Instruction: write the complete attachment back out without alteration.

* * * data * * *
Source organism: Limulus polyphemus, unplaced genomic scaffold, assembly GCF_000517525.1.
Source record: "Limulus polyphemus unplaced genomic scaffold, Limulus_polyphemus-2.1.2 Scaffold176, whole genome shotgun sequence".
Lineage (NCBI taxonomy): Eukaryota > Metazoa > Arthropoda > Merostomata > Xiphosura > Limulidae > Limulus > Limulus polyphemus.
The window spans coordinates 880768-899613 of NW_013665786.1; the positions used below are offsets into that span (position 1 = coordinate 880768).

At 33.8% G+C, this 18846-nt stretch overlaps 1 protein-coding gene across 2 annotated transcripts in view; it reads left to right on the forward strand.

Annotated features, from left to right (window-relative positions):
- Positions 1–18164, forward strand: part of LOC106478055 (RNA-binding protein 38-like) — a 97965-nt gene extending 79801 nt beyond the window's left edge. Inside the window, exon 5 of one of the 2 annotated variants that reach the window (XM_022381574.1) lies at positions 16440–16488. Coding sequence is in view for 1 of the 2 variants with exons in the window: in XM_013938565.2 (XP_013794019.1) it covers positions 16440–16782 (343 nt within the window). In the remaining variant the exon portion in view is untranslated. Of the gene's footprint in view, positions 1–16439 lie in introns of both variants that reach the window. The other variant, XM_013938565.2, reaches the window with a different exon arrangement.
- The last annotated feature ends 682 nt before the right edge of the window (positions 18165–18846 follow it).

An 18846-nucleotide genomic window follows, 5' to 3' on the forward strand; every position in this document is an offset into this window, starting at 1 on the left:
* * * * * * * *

Source organism: Limulus polyphemus, unplaced genomic scaffold, assembly GCF_000517525.1.
Source record: "Limulus polyphemus unplaced genomic scaffold, Limulus_polyphemus-2.1.2 Scaffold176, whole genome shotgun sequence".
Lineage (NCBI taxonomy): Eukaryota > Metazoa > Arthropoda > Merostomata > Xiphosura > Limulidae > Limulus > Limulus polyphemus.
The window spans coordinates 880768-899613 of NW_013665786.1; the positions used below are offsets into that span (position 1 = coordinate 880768).

At 33.8% G+C, this 18846-nt stretch overlaps 1 protein-coding gene across 2 annotated transcripts in view; it reads left to right on the forward strand.

Annotated features, from left to right (window-relative positions):
- Positions 1–18164, forward strand: part of LOC106478055 (RNA-binding protein 38-like) — a 97965-nt gene extending 79801 nt beyond the window's left edge. Inside the window, exon 5 of one of the 2 annotated variants that reach the window (XM_022381574.1) lies at positions 16440–16488. Coding sequence is in view for 1 of the 2 variants with exons in the window: in XM_013938565.2 (XP_013794019.1) it covers positions 16440–16782 (343 nt within the window). In the remaining variant the exon portion in view is untranslated. Of the gene's footprint in view, positions 1–16439 lie in introns of both variants that reach the window. The other variant, XM_013938565.2, reaches the window with a different exon arrangement.
- The last annotated feature ends 682 nt before the right edge of the window (positions 18165–18846 follow it).

An 18846-nucleotide genomic window follows, 5' to 3' on the forward strand; every position in this document is an offset into this window, starting at 1 on the left: